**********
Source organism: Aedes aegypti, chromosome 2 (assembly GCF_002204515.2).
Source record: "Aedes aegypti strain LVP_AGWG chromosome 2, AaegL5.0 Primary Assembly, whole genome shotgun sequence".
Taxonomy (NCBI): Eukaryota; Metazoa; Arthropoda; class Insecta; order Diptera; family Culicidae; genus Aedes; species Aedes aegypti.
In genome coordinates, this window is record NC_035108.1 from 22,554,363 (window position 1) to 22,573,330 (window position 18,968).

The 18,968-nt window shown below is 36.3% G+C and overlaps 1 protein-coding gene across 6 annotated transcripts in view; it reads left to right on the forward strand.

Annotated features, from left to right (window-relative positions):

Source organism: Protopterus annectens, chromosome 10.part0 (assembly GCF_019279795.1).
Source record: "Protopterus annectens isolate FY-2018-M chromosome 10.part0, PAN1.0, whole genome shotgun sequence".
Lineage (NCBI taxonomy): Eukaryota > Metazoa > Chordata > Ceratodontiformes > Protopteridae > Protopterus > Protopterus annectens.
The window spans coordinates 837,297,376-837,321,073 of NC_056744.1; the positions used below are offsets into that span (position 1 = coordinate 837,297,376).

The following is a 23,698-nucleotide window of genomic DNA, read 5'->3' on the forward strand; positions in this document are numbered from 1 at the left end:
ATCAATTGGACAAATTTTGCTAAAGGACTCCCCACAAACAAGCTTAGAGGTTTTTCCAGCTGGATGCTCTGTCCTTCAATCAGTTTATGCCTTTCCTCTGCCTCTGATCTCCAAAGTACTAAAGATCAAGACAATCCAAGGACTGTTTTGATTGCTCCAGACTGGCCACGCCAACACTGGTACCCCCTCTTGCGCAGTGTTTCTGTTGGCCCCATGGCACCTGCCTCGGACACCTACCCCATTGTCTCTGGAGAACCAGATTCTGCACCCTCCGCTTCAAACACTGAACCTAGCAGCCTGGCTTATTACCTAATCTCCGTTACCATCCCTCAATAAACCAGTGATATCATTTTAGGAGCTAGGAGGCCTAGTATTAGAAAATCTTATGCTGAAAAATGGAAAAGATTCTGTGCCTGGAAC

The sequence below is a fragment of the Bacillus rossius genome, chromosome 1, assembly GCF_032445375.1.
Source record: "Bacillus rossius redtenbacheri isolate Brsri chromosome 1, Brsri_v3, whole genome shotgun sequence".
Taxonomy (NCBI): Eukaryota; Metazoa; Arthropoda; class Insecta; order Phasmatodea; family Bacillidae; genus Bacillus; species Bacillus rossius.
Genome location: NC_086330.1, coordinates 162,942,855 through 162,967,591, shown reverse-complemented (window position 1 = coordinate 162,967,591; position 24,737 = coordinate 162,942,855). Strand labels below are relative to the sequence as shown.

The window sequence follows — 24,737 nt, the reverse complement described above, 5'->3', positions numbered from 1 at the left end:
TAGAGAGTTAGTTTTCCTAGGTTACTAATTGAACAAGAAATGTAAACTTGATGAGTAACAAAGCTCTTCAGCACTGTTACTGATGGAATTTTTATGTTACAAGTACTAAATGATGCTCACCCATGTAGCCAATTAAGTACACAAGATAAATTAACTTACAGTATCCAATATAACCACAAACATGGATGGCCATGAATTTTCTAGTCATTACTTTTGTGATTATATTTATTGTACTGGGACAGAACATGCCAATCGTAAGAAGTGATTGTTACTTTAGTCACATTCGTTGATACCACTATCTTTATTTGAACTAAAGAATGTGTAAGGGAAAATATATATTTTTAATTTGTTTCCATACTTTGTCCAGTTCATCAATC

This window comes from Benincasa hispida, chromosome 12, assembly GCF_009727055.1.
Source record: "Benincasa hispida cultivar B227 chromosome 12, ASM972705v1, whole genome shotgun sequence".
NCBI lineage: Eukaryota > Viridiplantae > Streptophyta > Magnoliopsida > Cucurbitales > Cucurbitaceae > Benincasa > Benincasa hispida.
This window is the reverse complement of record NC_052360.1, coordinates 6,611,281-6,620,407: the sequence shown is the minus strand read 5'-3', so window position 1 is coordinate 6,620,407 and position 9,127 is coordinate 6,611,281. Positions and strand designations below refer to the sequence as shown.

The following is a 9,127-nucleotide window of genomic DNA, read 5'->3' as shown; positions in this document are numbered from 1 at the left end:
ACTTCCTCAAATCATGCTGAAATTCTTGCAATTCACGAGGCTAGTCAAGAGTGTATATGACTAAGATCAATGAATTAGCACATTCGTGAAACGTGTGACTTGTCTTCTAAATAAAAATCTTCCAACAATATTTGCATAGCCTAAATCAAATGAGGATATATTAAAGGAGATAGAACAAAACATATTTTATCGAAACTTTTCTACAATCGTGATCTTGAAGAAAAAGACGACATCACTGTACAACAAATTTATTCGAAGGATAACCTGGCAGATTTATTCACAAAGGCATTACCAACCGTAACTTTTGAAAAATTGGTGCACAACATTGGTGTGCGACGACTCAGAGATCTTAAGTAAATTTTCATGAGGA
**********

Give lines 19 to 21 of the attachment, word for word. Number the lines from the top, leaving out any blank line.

This window comes from Benincasa hispida, chromosome 12, assembly GCF_009727055.1.
Source record: "Benincasa hispida cultivar B227 chromosome 12, ASM972705v1, whole genome shotgun sequence".
NCBI lineage: Eukaryota > Viridiplantae > Streptophyta > Magnoliopsida > Cucurbitales > Cucurbitaceae > Benincasa > Benincasa hispida.